Curated Learning: Eating my Own Dog Food

It’s not exactly news for me to share that my team has been spending an increasing amount of time focused on curating learning experiences that help our employees find and access the learning they need to do the work they need to do today, and the work they will need to do tomorrow.  Because we don’t use one specific platform, and because we aren’t the only business unit that our employees either receive or pull learning from, the curation process is still far from a seamless experience.

Speaking of platforms and not so seamless experiences, a few months ago I thought I’d give one platform a try for my own personal learning and development.  This platform allowed me to select the topics I wanted to learn about and provided me with daily learning recommendations on these topics and tracked my learning. I’ve always had RSS feeds, and used apps like Flipboard to help me curate what I wanted to read, so I felt comfortable with the approach

To be perfectly honest, when I signed up, I was in a bit of a rush at the time, so I didn’t spend much time configuring my preferences, which meant when my daily emails/app notifications started coming, I was receiving content on everything from instructional design to change management to stock photography. Yes, I had happily ticked the box on about 13 topics.  While I was interested in all of the topics I had selected, I quickly realized that I needed to refine my own selections and really focus on one or two key areas where I could take a deeper dive. I then decided to give myself two weeks with this particular plan.

Right now, I’m at the end of week one and can’t honestly say I’ve been successful in diving deeper with my learning goals in these two areas.  Not to make excuses, but in the last week I had other work related learning to take, a few projects to focus on, and two kids that started back to school. Does this sound familiar? Maybe this reminds you of yourself or your employees in terms of competing priorities?

Even though my first week wasn’t exactly a success in terms of the learning I had expected to focus on, I did learn something much more valuable. I learned that without some substantial changes to how we approach learning organizationally, that the best curation platforms and content are going to need some critical shifts, especially in larger complex organizations.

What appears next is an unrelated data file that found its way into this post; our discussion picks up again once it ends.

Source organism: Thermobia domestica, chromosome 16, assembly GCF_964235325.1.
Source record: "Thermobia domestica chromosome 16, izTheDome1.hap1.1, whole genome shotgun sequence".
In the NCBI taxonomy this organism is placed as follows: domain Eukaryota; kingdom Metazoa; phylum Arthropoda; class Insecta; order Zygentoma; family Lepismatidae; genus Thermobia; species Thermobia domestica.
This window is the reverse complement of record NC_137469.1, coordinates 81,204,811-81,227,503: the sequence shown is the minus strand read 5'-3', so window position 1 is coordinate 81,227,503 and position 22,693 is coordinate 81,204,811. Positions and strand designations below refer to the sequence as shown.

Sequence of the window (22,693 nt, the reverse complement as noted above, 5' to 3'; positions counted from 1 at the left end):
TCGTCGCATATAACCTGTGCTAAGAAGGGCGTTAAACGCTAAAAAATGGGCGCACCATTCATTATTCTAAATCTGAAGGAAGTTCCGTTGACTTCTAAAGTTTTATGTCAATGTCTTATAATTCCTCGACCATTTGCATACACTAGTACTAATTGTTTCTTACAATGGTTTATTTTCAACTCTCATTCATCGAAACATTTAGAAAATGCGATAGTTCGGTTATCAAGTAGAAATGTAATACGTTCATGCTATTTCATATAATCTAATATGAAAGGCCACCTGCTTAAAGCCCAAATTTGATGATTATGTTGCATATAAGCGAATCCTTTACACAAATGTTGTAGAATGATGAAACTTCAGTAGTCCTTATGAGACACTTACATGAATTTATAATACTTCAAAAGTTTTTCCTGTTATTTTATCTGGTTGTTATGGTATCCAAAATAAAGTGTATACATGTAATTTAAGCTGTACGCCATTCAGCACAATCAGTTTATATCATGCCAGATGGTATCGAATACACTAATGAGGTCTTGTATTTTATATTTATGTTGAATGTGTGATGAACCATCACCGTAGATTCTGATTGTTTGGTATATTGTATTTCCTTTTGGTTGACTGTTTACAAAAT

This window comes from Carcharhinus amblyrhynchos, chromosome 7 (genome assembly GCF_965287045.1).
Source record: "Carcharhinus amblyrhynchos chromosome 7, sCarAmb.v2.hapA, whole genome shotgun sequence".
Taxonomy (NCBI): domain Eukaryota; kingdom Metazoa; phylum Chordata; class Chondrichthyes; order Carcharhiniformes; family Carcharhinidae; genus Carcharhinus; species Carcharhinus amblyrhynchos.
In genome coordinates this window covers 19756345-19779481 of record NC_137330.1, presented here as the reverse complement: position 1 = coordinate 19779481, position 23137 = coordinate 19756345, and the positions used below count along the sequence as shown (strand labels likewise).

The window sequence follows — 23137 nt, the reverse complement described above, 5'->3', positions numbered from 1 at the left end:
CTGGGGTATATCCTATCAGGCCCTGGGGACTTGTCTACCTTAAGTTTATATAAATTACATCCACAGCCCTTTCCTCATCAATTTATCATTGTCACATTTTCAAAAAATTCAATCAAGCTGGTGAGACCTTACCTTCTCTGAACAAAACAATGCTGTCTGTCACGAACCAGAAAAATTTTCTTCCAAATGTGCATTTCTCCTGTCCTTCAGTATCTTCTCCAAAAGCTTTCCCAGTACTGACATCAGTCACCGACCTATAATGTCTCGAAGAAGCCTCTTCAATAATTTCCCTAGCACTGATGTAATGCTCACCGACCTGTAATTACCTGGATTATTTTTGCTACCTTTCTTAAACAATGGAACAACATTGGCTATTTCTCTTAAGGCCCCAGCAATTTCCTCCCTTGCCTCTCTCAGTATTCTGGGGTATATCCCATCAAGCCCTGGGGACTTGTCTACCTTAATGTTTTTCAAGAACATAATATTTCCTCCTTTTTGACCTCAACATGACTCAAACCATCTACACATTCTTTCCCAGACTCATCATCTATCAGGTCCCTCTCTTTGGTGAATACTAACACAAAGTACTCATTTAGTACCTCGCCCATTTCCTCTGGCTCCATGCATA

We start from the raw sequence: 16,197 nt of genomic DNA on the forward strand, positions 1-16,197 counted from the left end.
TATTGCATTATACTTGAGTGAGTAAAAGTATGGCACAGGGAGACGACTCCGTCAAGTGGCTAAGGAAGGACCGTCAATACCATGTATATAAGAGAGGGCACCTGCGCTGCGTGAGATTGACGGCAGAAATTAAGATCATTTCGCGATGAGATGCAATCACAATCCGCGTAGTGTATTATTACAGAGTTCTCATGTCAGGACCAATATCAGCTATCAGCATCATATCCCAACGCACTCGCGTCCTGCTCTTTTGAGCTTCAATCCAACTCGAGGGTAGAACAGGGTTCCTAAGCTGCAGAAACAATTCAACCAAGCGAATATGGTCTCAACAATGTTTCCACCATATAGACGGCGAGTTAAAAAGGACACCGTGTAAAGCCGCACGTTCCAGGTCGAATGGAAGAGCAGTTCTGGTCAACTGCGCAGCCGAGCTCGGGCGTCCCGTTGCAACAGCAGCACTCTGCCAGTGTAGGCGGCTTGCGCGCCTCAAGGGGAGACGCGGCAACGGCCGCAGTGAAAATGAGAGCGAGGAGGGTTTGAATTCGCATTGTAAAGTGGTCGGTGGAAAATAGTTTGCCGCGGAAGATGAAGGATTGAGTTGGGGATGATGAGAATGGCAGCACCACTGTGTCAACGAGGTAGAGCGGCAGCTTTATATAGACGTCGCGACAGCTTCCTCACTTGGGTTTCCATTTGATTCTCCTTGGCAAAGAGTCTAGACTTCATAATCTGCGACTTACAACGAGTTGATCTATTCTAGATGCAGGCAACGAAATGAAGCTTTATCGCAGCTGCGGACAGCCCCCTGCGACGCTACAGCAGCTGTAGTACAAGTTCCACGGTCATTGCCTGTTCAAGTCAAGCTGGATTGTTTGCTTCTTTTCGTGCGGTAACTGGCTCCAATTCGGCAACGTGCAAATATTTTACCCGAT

If I were to select a few key learnings to share and keep in mind as I develop learning programs for our employees, they would be the following:

1.      Email, SMS, and/or App reminders of learning are very easy to ignore, especially with multiple competing email/app reminders.  They just become one more thing to add a reminder flag to in your inbox.

2.      The employees we support will, at any one time, have more than 13 topics that will need to be checked off as required learning for their role. They could be product, compliance, sales, leadership, process, technical, or communications learning; the buckets are endless, but their time is not.

3.      The employees we support, in addition to the required learning for core daily work, will also always have more than 2 areas where they will want or need to develop skills and competencies.  An additional perspective to keep in mind here is that while some employees might be adept at moving their own development ahead, some won’t know where to start. Furthermore, because many of our managers lead highly specialized knowledge workers, they are not always able to support their employees in this development, which creates another challenge in the successful development planning for employees and the organization.

Furthermore, when we take the three observations above, and then put them in the context of large and complex organizations where many of the decisions on core skills, competencies and their associate learning are made in internal and external siloes, we quickly get a sense of the challenge ahead of us related to learning, even with the best platforms at our disposal.

I don’t want to end this post with doom and gloom, because I do see progress being made in organizational learning on this front, but it’s no easy feat. The one thing that we can do, however, as we work through this, is to ensure we’re always keeping our employees in mind. Every change, every platform added, every shift in organizational priorities has a direct impact to employee development and their ability to meet their needs and the needs of the organization.

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